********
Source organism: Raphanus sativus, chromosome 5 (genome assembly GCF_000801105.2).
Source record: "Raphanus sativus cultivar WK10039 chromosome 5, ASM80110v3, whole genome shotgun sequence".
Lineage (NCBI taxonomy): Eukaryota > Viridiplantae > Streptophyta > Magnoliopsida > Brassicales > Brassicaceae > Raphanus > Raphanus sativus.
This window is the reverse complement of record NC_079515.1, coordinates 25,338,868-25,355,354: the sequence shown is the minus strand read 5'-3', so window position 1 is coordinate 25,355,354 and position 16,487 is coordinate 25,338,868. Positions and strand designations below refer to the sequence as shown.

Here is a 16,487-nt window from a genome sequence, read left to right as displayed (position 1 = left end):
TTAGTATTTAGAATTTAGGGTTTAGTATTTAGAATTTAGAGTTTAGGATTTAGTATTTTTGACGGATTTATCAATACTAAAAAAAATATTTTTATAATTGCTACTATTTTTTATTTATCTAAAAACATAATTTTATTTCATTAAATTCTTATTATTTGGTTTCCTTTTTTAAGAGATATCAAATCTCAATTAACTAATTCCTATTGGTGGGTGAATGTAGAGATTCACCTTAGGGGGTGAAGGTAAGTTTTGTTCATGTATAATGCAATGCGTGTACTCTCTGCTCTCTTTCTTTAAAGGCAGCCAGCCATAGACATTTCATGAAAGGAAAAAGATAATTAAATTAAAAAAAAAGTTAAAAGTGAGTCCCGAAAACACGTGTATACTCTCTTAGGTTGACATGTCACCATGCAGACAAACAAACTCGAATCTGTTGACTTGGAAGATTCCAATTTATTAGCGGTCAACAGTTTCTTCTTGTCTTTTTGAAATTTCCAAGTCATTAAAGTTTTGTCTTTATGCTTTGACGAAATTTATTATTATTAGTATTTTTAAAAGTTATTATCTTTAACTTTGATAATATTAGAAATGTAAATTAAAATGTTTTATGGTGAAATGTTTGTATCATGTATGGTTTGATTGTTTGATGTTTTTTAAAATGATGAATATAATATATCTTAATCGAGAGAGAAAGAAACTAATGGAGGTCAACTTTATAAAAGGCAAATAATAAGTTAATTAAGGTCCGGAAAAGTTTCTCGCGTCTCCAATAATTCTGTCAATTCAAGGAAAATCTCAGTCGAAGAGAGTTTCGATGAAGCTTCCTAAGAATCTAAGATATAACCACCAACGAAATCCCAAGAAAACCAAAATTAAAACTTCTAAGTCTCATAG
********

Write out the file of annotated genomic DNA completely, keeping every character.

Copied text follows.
Source organism: Raphanus sativus, chromosome 5 (genome assembly GCF_000801105.2).
Source record: "Raphanus sativus cultivar WK10039 chromosome 5, ASM80110v3, whole genome shotgun sequence".
Lineage (NCBI taxonomy): Eukaryota > Viridiplantae > Streptophyta > Magnoliopsida > Brassicales > Brassicaceae > Raphanus > Raphanus sativus.
This window is the reverse complement of record NC_079515.1, coordinates 25,338,868-25,355,354: the sequence shown is the minus strand read 5'-3', so window position 1 is coordinate 25,355,354 and position 16,487 is coordinate 25,338,868. Positions and strand designations below refer to the sequence as shown.

Here is a 16,487-nt window from a genome sequence, read left to right as displayed (position 1 = left end):
TTAGTATTTAGAATTTAGGGTTTAGTATTTAGAATTTAGAGTTTAGGATTTAGTATTTTTGACGGATTTATCAATACTAAAAAAAATATTTTTATAATTGCTACTATTTTTTATTTATCTAAAAACATAATTTTATTTCATTAAATTCTTATTATTTGGTTTCCTTTTTTAAGAGATATCAAATCTCAATTAACTAATTCCTATTGGTGGGTGAATGTAGAGATTCACCTTAGGGGGTGAAGGTAAGTTTTGTTCATGTATAATGCAATGCGTGTACTCTCTGCTCTCTTTCTTTAAAGGCAGCCAGCCATAGACATTTCATGAAAGGAAAAAGATAATTAAATTAAAAAAAAAGTTAAAAGTGAGTCCCGAAAACACGTGTATACTCTCTTAGGTTGACATGTCACCATGCAGACAAACAAACTCGAATCTGTTGACTTGGAAGATTCCAATTTATTAGCGGTCAACAGTTTCTTCTTGTCTTTTTGAAATTTCCAAGTCATTAAAGTTTTGTCTTTATGCTTTGACGAAATTTATTATTATTAGTATTTTTAAAAGTTATTATCTTTAACTTTGATAATATTAGAAATGTAAATTAAAATGTTTTATGGTGAAATGTTTGTATCATGTATGGTTTGATTGTTTGATGTTTTTTAAAATGATGAATATAATATATCTTAATCGAGAGAGAAAGAAACTAATGGAGGTCAACTTTATAAAAGGCAAATAATAAGTTAATTAAGGTCCGGAAAAGTTTCTCGCGTCTCCAATAATTCTGTCAATTCAAGGAAAATCTCAGTCGAAGAGAGTTTCGATGAAGCTTCCTAAGAATCTAAGATATAACCACCAACGAAATCCCAAGAAAACCAAAATTAAAACTTCTAAGTCTCATAG